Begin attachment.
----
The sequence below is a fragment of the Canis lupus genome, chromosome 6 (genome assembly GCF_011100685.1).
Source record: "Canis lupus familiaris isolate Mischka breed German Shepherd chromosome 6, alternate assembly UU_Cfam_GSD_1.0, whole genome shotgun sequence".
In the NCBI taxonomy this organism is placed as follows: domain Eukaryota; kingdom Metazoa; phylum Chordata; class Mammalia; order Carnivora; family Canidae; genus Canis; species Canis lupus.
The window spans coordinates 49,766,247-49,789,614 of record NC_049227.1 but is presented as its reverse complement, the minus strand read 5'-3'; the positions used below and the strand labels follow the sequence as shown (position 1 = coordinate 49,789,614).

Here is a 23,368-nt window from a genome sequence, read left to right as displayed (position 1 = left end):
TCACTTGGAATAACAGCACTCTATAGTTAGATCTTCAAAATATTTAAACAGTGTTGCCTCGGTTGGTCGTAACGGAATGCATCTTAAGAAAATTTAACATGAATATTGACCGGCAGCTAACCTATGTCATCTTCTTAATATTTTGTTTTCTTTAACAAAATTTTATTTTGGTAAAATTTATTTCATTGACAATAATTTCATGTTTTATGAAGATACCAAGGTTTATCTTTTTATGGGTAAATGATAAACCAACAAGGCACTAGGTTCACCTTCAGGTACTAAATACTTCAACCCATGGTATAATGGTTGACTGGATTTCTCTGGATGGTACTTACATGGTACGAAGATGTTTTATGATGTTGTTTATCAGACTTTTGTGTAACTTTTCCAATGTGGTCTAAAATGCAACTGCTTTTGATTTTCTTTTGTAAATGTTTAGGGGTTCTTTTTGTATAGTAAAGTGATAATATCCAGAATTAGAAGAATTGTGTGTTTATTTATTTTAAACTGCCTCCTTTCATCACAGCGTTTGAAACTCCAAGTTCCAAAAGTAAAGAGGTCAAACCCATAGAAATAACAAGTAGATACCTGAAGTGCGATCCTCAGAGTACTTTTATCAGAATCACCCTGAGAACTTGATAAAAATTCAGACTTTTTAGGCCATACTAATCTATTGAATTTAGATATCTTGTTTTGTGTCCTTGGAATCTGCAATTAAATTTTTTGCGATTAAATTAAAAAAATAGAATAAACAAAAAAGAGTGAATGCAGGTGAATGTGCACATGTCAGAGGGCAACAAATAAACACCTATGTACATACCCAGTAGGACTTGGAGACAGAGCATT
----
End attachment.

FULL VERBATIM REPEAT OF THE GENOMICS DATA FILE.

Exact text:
The sequence below is a fragment of the Canis lupus genome, chromosome 6 (genome assembly GCF_011100685.1).
Source record: "Canis lupus familiaris isolate Mischka breed German Shepherd chromosome 6, alternate assembly UU_Cfam_GSD_1.0, whole genome shotgun sequence".
In the NCBI taxonomy this organism is placed as follows: domain Eukaryota; kingdom Metazoa; phylum Chordata; class Mammalia; order Carnivora; family Canidae; genus Canis; species Canis lupus.
The window spans coordinates 49,766,247-49,789,614 of record NC_049227.1 but is presented as its reverse complement, the minus strand read 5'-3'; the positions used below and the strand labels follow the sequence as shown (position 1 = coordinate 49,789,614).

Here is a 23,368-nt window from a genome sequence, read left to right as displayed (position 1 = left end):
TCACTTGGAATAACAGCACTCTATAGTTAGATCTTCAAAATATTTAAACAGTGTTGCCTCGGTTGGTCGTAACGGAATGCATCTTAAGAAAATTTAACATGAATATTGACCGGCAGCTAACCTATGTCATCTTCTTAATATTTTGTTTTCTTTAACAAAATTTTATTTTGGTAAAATTTATTTCATTGACAATAATTTCATGTTTTATGAAGATACCAAGGTTTATCTTTTTATGGGTAAATGATAAACCAACAAGGCACTAGGTTCACCTTCAGGTACTAAATACTTCAACCCATGGTATAATGGTTGACTGGATTTCTCTGGATGGTACTTACATGGTACGAAGATGTTTTATGATGTTGTTTATCAGACTTTTGTGTAACTTTTCCAATGTGGTCTAAAATGCAACTGCTTTTGATTTTCTTTTGTAAATGTTTAGGGGTTCTTTTTGTATAGTAAAGTGATAATATCCAGAATTAGAAGAATTGTGTGTTTATTTATTTTAAACTGCCTCCTTTCATCACAGCGTTTGAAACTCCAAGTTCCAAAAGTAAAGAGGTCAAACCCATAGAAATAACAAGTAGATACCTGAAGTGCGATCCTCAGAGTACTTTTATCAGAATCACCCTGAGAACTTGATAAAAATTCAGACTTTTTAGGCCATACTAATCTATTGAATTTAGATATCTTGTTTTGTGTCCTTGGAATCTGCAATTAAATTTTTTGCGATTAAATTAAAAAAATAGAATAAACAAAAAAGAGTGAATGCAGGTGAATGTGCACATGTCAGAGGGCAACAAATAAACACCTATGTACATACCCAGTAGGACTTGGAGACAGAGCATT